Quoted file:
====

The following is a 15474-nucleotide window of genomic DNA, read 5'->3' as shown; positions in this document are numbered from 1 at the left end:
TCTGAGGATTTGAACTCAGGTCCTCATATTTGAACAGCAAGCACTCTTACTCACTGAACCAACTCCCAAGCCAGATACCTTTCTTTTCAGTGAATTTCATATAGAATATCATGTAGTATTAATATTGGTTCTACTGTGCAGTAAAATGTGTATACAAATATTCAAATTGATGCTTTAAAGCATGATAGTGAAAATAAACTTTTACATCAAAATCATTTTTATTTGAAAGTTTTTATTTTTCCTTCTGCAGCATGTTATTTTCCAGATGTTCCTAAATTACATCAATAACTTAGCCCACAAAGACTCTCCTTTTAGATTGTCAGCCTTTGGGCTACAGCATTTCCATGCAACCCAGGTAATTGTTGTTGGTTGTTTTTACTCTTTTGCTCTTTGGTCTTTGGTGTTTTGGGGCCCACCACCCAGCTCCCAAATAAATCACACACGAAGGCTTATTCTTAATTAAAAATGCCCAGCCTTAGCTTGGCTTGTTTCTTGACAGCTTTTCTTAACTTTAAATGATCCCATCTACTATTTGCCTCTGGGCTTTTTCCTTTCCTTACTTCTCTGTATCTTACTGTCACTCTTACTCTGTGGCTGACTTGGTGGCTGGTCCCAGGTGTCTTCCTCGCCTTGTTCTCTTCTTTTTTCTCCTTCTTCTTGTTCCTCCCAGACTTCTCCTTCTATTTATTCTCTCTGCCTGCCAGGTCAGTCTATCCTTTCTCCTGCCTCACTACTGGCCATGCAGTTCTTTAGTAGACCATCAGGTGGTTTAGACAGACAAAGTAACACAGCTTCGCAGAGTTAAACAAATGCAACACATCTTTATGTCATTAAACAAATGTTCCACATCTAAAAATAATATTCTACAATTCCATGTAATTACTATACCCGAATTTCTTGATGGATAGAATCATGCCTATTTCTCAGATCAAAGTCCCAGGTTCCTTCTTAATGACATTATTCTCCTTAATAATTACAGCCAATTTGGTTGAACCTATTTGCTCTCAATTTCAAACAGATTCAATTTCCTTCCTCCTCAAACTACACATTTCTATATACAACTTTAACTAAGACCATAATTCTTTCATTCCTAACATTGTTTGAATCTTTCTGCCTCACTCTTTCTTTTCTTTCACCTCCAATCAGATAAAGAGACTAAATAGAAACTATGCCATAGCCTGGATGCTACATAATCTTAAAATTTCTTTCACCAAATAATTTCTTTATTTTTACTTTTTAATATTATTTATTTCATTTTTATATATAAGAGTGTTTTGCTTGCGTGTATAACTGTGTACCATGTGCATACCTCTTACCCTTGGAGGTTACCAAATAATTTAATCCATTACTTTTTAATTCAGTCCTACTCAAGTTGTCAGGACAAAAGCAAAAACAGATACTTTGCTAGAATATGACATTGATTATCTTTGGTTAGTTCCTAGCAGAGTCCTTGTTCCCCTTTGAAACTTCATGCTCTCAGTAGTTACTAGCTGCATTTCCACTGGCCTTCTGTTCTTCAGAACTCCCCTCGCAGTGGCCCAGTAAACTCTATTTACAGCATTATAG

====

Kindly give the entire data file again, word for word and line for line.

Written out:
The following is a 15474-nucleotide window of genomic DNA, read 5'->3' as shown; positions in this document are numbered from 1 at the left end:
TCTGAGGATTTGAACTCAGGTCCTCATATTTGAACAGCAAGCACTCTTACTCACTGAACCAACTCCCAAGCCAGATACCTTTCTTTTCAGTGAATTTCATATAGAATATCATGTAGTATTAATATTGGTTCTACTGTGCAGTAAAATGTGTATACAAATATTCAAATTGATGCTTTAAAGCATGATAGTGAAAATAAACTTTTACATCAAAATCATTTTTATTTGAAAGTTTTTATTTTTCCTTCTGCAGCATGTTATTTTCCAGATGTTCCTAAATTACATCAATAACTTAGCCCACAAAGACTCTCCTTTTAGATTGTCAGCCTTTGGGCTACAGCATTTCCATGCAACCCAGGTAATTGTTGTTGGTTGTTTTTACTCTTTTGCTCTTTGGTCTTTGGTGTTTTGGGGCCCACCACCCAGCTCCCAAATAAATCACACACGAAGGCTTATTCTTAATTAAAAATGCCCAGCCTTAGCTTGGCTTGTTTCTTGACAGCTTTTCTTAACTTTAAATGATCCCATCTACTATTTGCCTCTGGGCTTTTTCCTTTCCTTACTTCTCTGTATCTTACTGTCACTCTTACTCTGTGGCTGACTTGGTGGCTGGTCCCAGGTGTCTTCCTCGCCTTGTTCTCTTCTTTTTTCTCCTTCTTCTTGTTCCTCCCAGACTTCTCCTTCTATTTATTCTCTCTGCCTGCCAGGTCAGTCTATCCTTTCTCCTGCCTCACTACTGGCCATGCAGTTCTTTAGTAGACCATCAGGTGGTTTAGACAGACAAAGTAACACAGCTTCGCAGAGTTAAACAAATGCAACACATCTTTATGTCATTAAACAAATGTTCCACATCTAAAAATAATATTCTACAATTCCATGTAATTACTATACCCGAATTTCTTGATGGATAGAATCATGCCTATTTCTCAGATCAAAGTCCCAGGTTCCTTCTTAATGACATTATTCTCCTTAATAATTACAGCCAATTTGGTTGAACCTATTTGCTCTCAATTTCAAACAGATTCAATTTCCTTCCTCCTCAAACTACACATTTCTATATACAACTTTAACTAAGACCATAATTCTTTCATTCCTAACATTGTTTGAATCTTTCTGCCTCACTCTTTCTTTTCTTTCACCTCCAATCAGATAAAGAGACTAAATAGAAACTATGCCATAGCCTGGATGCTACATAATCTTAAAATTTCTTTCACCAAATAATTTCTTTATTTTTACTTTTTAATATTATTTATTTCATTTTTATATATAAGAGTGTTTTGCTTGCGTGTATAACTGTGTACCATGTGCATACCTCTTACCCTTGGAGGTTACCAAATAATTTAATCCATTACTTTTTAATTCAGTCCTACTCAAGTTGTCAGGACAAAAGCAAAAACAGATACTTTGCTAGAATATGACATTGATTATCTTTGGTTAGTTCCTAGCAGAGTCCTTGTTCCCCTTTGAAACTTCATGCTCTCAGTAGTTACTAGCTGCATTTCCACTGGCCTTCTGTTCTTCAGAACTCCCCTCGCAGTGGCCCAGTAAACTCTATTTACAGCATTATAG